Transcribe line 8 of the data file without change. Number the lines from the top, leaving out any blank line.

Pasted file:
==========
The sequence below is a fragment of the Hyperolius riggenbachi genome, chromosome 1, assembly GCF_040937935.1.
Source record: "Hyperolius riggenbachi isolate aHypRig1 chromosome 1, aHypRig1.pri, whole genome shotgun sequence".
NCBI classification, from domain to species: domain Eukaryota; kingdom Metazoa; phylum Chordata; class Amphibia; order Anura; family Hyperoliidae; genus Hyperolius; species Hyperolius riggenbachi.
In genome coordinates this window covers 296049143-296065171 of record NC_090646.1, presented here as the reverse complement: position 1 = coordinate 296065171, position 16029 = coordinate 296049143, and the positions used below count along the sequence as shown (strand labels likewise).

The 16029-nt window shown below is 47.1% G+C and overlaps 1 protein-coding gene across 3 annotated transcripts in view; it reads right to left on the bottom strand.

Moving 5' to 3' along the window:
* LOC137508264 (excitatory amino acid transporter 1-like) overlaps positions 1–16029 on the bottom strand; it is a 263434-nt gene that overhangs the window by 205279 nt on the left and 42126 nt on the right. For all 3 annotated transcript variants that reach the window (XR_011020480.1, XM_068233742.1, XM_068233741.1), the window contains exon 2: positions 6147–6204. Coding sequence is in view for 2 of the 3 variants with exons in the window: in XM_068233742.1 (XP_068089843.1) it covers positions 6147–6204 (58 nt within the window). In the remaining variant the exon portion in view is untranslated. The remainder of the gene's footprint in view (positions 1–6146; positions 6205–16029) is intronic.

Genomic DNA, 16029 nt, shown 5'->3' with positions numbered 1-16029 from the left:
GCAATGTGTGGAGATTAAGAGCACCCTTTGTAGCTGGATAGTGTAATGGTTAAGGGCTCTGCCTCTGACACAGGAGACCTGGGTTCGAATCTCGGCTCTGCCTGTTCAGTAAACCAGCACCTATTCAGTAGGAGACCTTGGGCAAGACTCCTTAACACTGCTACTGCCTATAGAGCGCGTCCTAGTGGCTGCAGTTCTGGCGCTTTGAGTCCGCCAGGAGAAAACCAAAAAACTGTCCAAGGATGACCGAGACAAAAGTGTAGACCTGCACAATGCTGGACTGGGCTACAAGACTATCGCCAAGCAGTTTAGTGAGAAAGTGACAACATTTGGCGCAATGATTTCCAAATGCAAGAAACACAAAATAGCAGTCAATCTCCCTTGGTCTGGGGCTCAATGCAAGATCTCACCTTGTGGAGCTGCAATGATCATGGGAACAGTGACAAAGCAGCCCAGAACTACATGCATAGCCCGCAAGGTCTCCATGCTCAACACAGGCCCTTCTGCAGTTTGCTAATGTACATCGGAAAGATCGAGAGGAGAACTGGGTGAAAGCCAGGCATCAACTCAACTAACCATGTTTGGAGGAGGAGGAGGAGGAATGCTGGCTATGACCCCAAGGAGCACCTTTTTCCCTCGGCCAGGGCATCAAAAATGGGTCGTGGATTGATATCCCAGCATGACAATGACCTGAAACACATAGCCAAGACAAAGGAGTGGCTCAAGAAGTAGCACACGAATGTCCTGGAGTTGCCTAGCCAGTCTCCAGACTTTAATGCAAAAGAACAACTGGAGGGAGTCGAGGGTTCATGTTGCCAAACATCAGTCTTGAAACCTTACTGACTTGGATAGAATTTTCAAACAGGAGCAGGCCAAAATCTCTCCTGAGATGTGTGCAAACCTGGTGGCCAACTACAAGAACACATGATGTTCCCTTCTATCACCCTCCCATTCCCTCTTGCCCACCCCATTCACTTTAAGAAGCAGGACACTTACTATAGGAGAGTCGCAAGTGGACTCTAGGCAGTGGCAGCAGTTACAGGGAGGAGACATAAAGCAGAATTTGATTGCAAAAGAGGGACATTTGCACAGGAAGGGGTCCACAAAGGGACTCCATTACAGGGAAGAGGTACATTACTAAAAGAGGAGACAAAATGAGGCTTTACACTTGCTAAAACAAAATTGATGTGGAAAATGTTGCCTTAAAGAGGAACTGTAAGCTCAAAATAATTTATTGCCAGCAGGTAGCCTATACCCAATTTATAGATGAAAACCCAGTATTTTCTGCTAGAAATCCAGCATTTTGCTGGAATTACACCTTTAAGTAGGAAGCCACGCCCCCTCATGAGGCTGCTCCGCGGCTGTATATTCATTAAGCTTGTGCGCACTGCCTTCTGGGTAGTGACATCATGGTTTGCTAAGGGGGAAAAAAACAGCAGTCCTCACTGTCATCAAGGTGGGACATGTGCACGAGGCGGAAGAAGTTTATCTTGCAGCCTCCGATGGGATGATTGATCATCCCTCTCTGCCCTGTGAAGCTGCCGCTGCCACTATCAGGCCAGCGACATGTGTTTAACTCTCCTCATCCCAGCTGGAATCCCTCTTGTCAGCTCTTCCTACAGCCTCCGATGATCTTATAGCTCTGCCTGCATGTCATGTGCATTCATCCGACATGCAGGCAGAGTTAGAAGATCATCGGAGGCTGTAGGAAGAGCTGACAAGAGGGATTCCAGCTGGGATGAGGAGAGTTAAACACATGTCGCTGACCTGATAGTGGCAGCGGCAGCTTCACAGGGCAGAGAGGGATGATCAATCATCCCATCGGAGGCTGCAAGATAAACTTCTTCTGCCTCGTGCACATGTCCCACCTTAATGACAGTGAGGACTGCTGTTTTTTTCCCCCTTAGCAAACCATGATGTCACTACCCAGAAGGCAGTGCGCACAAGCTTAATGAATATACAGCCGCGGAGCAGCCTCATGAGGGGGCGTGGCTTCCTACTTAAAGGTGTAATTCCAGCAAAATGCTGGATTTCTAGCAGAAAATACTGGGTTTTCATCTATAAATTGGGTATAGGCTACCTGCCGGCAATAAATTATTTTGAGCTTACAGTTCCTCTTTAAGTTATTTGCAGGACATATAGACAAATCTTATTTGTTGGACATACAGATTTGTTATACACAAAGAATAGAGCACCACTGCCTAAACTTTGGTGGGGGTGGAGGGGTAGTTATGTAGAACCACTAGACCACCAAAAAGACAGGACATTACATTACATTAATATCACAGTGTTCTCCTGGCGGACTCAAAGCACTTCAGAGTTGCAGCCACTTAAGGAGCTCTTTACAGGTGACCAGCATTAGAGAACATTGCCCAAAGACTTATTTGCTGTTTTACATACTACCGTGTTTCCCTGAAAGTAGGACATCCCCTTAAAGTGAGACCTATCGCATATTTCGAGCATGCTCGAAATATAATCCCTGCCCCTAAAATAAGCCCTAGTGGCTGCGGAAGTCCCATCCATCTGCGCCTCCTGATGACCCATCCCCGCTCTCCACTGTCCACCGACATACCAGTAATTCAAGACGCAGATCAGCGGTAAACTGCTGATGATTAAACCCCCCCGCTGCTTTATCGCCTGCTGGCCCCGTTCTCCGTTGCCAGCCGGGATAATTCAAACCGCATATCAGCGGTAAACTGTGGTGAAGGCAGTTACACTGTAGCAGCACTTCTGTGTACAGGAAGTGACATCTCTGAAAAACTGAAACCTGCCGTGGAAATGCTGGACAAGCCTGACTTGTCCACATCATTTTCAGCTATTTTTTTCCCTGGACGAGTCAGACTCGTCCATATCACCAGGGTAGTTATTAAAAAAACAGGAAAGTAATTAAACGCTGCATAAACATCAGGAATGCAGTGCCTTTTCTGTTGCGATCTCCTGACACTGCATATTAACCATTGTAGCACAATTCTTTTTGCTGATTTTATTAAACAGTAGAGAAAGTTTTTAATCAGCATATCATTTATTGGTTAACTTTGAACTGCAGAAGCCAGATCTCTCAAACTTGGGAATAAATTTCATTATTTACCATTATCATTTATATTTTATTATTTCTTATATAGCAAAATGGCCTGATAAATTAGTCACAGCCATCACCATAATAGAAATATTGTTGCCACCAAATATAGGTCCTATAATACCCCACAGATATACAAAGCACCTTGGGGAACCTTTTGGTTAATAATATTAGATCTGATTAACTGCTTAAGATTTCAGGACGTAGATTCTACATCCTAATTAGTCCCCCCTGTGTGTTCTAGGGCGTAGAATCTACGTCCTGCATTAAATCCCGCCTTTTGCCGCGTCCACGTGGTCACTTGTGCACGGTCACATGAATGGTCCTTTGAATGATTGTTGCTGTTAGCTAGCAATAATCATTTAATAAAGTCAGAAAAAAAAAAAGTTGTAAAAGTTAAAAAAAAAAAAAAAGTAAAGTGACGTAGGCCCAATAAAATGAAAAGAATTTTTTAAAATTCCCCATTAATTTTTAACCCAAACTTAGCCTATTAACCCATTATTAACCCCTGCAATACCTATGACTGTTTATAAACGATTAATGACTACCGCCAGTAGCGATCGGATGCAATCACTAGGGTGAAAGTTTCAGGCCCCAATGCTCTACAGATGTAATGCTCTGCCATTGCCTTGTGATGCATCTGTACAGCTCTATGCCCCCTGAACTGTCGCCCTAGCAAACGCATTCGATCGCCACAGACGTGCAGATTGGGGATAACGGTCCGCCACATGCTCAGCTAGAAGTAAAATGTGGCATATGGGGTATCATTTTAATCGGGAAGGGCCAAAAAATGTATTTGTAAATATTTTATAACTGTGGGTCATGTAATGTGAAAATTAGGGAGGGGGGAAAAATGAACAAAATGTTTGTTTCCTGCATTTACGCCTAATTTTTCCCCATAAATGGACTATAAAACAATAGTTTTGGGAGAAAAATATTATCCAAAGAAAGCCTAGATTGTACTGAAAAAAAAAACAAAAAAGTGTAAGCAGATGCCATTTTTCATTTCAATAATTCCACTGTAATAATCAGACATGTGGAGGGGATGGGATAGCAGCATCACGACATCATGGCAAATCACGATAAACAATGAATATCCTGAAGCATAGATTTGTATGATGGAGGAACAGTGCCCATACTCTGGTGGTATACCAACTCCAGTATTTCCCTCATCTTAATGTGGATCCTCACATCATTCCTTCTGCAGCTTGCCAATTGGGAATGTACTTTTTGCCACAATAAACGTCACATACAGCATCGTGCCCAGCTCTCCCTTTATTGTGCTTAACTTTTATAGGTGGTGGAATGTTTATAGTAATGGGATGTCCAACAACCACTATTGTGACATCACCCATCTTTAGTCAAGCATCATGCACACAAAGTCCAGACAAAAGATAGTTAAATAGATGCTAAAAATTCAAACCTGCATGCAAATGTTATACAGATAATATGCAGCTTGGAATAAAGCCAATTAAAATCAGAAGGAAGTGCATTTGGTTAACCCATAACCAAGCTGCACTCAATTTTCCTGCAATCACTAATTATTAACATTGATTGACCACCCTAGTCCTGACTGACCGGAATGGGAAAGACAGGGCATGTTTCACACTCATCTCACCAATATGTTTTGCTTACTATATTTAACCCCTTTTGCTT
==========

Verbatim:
Genomic DNA, 16029 nt, shown 5'->3' with positions numbered 1-16029 from the left: